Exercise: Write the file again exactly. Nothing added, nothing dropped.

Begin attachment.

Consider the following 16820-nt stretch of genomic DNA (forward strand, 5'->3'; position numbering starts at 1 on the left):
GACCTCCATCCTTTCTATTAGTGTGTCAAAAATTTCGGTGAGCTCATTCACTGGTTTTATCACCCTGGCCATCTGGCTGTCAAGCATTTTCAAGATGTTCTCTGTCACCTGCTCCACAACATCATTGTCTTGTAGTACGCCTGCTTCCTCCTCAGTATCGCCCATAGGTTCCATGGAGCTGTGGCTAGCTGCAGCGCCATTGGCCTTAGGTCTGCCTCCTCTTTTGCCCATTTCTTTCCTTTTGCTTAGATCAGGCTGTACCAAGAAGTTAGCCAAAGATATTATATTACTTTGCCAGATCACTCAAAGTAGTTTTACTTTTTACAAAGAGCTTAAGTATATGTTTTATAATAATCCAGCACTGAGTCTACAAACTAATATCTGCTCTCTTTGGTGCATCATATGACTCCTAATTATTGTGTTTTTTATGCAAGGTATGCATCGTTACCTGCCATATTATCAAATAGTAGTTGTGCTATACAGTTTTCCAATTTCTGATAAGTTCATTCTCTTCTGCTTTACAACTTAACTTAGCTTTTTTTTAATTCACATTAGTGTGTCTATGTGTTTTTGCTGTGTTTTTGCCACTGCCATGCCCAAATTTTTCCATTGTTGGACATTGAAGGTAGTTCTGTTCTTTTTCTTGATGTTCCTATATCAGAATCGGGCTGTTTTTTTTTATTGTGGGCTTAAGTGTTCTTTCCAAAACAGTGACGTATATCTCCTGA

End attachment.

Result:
Consider the following 16820-nt stretch of genomic DNA (forward strand, 5'->3'; position numbering starts at 1 on the left):
GACCTCCATCCTTTCTATTAGTGTGTCAAAAATTTCGGTGAGCTCATTCACTGGTTTTATCACCCTGGCCATCTGGCTGTCAAGCATTTTCAAGATGTTCTCTGTCACCTGCTCCACAACATCATTGTCTTGTAGTACGCCTGCTTCCTCCTCAGTATCGCCCATAGGTTCCATGGAGCTGTGGCTAGCTGCAGCGCCATTGGCCTTAGGTCTGCCTCCTCTTTTGCCCATTTCTTTCCTTTTGCTTAGATCAGGCTGTACCAAGAAGTTAGCCAAAGATATTATATTACTTTGCCAGATCACTCAAAGTAGTTTTACTTTTTACAAAGAGCTTAAGTATATGTTTTATAATAATCCAGCACTGAGTCTACAAACTAATATCTGCTCTCTTTGGTGCATCATATGACTCCTAATTATTGTGTTTTTTATGCAAGGTATGCATCGTTACCTGCCATATTATCAAATAGTAGTTGTGCTATACAGTTTTCCAATTTCTGATAAGTTCATTCTCTTCTGCTTTACAACTTAACTTAGCTTTTTTTTAATTCACATTAGTGTGTCTATGTGTTTTTGCTGTGTTTTTGCCACTGCCATGCCCAAATTTTTCCATTGTTGGACATTGAAGGTAGTTCTGTTCTTTTTCTTGATGTTCCTATATCAGAATCGGGCTGTTTTTTTTTATTGTGGGCTTAAGTGTTCTTTCCAAAACAGTGACGTATATCTCCTGA